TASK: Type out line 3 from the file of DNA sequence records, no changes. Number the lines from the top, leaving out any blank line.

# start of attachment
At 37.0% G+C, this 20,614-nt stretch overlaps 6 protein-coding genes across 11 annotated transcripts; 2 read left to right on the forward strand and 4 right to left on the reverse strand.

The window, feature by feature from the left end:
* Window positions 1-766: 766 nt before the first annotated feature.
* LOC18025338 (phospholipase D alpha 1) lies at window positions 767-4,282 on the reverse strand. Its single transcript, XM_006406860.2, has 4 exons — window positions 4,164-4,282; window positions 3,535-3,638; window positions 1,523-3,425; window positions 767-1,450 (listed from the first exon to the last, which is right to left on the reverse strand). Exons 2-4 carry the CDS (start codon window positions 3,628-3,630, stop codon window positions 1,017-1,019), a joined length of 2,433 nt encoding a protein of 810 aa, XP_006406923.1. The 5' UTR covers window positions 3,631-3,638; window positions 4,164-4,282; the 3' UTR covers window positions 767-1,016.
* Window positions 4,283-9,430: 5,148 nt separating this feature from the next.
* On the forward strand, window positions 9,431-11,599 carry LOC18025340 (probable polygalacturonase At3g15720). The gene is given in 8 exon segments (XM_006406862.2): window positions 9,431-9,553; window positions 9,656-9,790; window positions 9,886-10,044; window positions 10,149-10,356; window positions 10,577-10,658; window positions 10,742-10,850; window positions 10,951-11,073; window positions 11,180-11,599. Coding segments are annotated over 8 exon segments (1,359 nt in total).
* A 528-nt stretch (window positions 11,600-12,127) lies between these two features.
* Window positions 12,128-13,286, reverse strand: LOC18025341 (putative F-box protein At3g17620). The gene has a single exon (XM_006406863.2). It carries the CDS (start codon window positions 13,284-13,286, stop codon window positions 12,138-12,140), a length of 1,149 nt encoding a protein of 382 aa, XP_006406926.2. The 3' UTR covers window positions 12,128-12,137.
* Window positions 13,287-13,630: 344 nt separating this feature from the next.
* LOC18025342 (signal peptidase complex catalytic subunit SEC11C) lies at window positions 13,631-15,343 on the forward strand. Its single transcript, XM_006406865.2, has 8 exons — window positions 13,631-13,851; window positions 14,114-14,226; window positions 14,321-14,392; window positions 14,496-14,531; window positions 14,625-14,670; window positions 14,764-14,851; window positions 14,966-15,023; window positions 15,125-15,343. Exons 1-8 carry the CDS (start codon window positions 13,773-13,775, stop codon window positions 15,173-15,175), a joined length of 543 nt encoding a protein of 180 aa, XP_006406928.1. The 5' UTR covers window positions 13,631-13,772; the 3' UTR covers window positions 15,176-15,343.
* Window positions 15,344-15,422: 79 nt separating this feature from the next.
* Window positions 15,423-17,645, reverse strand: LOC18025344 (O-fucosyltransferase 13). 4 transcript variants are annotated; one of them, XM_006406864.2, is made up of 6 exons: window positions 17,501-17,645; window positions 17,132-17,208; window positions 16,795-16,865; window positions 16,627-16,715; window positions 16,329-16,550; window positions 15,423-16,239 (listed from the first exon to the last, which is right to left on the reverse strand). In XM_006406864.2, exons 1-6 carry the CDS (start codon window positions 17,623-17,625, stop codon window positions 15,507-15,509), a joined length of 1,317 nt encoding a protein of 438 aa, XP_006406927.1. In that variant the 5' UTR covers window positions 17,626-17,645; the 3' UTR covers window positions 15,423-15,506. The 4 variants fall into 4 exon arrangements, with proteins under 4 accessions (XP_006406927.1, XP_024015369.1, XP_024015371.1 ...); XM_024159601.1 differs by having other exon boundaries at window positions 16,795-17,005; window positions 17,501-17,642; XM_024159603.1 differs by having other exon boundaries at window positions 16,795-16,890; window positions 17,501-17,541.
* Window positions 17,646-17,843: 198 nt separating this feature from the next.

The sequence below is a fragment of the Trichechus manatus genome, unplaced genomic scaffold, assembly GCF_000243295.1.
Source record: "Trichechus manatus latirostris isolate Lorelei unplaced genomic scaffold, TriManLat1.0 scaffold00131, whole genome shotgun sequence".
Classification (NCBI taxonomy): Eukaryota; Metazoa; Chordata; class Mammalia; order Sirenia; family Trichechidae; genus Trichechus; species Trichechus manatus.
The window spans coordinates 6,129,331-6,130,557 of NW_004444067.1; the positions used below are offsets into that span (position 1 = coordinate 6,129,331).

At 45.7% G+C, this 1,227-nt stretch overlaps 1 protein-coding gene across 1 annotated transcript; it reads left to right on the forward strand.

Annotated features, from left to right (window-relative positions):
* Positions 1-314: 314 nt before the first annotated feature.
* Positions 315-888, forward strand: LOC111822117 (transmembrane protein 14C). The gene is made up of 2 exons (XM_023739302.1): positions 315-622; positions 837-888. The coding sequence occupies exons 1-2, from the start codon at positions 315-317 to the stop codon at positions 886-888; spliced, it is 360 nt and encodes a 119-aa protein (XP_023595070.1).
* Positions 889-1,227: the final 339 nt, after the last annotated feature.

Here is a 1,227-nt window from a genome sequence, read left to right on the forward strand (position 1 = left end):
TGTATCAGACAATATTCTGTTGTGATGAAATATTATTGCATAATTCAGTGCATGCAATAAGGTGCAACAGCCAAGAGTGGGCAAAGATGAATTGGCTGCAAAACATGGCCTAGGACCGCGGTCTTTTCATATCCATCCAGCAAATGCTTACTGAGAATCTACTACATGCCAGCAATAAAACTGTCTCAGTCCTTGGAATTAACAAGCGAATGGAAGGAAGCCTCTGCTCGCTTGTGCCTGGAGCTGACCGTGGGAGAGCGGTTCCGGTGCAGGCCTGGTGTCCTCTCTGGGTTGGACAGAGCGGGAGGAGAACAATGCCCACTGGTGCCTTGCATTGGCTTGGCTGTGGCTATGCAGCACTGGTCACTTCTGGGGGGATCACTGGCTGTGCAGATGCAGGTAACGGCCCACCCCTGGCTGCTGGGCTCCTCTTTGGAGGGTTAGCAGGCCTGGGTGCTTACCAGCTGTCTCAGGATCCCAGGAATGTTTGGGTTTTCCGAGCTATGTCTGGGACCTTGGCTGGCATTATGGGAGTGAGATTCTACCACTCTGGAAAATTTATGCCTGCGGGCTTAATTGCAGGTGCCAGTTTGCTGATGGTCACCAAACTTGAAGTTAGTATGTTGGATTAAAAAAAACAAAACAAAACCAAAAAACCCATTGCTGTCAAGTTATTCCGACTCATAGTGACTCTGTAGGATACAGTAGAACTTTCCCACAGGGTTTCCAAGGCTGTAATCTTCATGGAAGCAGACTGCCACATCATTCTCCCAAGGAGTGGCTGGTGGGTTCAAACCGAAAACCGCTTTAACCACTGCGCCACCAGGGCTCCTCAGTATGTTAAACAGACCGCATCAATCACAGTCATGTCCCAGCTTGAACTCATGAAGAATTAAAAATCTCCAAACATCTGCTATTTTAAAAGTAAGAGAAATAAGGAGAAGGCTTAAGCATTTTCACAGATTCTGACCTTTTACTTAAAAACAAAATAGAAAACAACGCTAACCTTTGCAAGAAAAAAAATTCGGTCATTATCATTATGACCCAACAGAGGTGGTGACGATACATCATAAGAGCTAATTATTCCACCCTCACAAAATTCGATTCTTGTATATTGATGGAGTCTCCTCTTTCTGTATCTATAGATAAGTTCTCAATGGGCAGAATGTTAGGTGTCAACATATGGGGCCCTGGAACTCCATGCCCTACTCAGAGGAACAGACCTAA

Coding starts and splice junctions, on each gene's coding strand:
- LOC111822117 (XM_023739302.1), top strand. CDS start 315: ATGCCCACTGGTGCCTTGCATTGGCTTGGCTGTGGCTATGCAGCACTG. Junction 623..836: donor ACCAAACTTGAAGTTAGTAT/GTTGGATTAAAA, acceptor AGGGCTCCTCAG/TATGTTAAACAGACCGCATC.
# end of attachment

* Window positions 1-766: 766 nt before the first annotated feature.